Have you ever cooked a meal, and when eating the leftovers realized that it was even better a few days later than when first served? Two days ago, I told you about the book The Soulkeepers, by G.P. Ching, which I downloaded free to my Kindle Fire from Amazon. I devoured the entire novel, equivalent to 309 pages of print, in under twelve hours.
Since that post, I’ve had the pleasure of inhaling the second book in the series, Weaving Destiny. And I can’t help but think, as I digest what happened in the second book, and ruminate on what happened in the first, that reading the second makes the first even better.
In the second installment of this series, Malini Gupta’s character is spotlighted.
Once again, G.P. Ching has chosen to highlight a minority as the focal charachter of the story, which is so refreshing. Malini, an Eastern Indian raised in London, now living in Paris… Illinois. Paris is a small town, that is predominantly caucasion, where generation after generation of one family remains. One of those towns where everybody knows your name, and you either grow up and raise your children there, or you grow up and run as fast and as far as you can. Sort of like the town I grew up in, in Illinois. Anyway, as a Christian, Malini is not only a minority in her culture, but as an Eastern Indian raised in London, she is certainly a minority in Paris.
Malini thought Jacob Lau was her destiny. But after months of failing to decipher how she fits into the Soulkeepers, frustration threatens to tear their relationship apart. And it doesn’t help that a new Soulkeeper named Mara is ready to stop time itself to earn Jacob’s love.
When Malini faces her worst fears, and even death, she learns a funny thing about destiny. Fate is a tapestry of choices, and she has the power to weave hers.
Once again, G.P. Ching has succeeded in writing a story that I simply could not put down.
Weaving Destiny does have, in my opinion, significantly more cuss in it than did Soulkeepers. It also had a heavier dose of teen angst, with the relationship between Jacob Lau, the new Soulkeeper Mara, and Malini keeping you guessing. Another new character, Henry, is quite interesting.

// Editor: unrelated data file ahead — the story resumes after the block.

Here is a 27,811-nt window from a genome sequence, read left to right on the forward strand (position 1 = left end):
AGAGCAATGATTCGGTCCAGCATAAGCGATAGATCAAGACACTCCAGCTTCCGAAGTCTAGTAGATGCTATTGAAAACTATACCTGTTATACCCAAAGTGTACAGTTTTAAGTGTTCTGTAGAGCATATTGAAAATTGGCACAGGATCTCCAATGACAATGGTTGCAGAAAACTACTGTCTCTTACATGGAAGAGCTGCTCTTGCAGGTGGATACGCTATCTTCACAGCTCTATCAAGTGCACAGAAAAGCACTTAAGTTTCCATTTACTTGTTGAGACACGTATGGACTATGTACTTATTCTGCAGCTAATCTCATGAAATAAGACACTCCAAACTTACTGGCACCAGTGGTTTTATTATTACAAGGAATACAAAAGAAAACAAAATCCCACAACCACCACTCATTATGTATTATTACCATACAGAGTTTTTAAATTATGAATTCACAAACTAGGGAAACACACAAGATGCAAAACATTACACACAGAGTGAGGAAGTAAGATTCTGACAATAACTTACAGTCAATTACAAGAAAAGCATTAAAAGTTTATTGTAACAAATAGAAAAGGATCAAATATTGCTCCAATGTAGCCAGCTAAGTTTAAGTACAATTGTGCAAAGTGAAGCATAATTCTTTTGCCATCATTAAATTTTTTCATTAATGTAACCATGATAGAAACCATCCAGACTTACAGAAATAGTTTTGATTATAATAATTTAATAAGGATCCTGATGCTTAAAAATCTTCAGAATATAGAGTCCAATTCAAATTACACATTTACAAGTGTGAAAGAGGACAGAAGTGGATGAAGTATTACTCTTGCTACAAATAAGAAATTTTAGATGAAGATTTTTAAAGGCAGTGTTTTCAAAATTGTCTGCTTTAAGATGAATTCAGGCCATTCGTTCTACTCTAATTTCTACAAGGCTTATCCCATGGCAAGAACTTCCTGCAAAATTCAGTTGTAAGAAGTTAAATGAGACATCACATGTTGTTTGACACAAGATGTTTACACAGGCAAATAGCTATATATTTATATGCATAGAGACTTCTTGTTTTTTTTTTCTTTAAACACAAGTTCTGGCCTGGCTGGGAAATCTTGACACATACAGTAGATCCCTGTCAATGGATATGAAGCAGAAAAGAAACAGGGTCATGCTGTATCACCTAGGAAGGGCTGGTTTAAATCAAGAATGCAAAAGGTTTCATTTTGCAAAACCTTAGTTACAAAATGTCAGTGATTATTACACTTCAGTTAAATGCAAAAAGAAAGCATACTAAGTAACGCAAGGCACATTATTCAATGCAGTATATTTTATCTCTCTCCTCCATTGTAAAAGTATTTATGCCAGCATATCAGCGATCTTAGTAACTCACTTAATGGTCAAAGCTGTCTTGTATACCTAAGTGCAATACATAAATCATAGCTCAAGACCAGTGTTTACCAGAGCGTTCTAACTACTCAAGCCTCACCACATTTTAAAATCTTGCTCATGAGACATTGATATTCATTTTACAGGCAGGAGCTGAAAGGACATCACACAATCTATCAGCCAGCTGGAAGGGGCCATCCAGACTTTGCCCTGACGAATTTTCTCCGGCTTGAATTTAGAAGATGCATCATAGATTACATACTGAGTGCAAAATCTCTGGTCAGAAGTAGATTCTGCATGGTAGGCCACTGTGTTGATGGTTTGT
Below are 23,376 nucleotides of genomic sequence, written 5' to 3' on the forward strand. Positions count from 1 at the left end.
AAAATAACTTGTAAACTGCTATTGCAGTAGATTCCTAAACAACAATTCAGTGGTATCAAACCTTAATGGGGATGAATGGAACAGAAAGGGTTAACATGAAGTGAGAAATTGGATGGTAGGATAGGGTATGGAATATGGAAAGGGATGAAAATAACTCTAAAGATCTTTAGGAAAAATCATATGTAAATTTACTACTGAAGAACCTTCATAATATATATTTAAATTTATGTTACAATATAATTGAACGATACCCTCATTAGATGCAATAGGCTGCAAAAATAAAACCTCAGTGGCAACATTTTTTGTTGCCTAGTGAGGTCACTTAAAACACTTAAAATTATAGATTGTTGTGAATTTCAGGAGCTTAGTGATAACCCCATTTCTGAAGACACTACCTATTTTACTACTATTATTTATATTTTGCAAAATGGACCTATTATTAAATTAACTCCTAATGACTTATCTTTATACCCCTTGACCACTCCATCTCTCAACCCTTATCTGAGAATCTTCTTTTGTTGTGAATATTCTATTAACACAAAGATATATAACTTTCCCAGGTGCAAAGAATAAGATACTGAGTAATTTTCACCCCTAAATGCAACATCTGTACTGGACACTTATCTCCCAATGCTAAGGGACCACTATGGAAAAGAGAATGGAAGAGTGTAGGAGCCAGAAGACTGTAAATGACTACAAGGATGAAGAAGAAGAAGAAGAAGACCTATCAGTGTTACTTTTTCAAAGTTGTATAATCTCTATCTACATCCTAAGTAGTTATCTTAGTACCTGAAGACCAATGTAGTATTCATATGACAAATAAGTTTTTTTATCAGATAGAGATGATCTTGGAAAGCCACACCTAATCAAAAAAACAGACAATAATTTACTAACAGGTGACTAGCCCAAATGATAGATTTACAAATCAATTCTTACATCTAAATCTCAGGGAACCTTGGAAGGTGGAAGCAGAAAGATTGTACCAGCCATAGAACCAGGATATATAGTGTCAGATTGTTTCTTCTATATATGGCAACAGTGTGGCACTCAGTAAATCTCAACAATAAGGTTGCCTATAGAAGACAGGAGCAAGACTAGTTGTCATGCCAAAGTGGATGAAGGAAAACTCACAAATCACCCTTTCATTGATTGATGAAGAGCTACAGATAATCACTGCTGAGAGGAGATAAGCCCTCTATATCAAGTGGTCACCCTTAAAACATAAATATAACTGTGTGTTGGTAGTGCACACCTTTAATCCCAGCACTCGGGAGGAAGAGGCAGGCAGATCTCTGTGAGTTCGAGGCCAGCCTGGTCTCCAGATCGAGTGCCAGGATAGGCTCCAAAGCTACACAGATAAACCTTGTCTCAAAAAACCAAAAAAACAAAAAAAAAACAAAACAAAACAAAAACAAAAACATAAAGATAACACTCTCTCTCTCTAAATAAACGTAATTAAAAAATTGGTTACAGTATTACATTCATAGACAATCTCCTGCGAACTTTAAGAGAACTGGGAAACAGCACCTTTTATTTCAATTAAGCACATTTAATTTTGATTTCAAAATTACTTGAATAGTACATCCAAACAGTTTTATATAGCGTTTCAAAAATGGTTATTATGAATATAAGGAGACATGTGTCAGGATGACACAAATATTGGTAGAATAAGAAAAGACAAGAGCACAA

The book is geared toward young adults, and would be enjoyed by older teens as well, if you don’t mind letting them read cuss. My Mom never filtered (or censored) my reading, but did encourage me to explore other ways the same thing could have been said without the cuss. I’m not sure I would allow a twelve year old to read it, but wouldn’t have a problem with a mature fifteen or sixteen year old reading it.
The supernatural elements in the story nothing short of fantastical. You have to read it to understand. There are no insignificant details in this book. G.P. Ching is very deliberate in her writing, and often times something that seemed inconsequential is later used, and you are left going, “wait, where did I first see that?”
This is one sequel that defies the rule, and is just as good, if not better than the first book! My only regret is that the third book of the series isn’t yet released, so I am left to wonder what happens next! Make sure you have some free time set aside when you get this one, because you will NOT want to put it down! If G.P. Ching is not yet on your radar, I suggest you put her there, because this is one author that is going places!
I received a courtesy copy of Weaving Destiny from the author to facilitate my honest review. I am not required to post a positive review, but couldn’t help myself.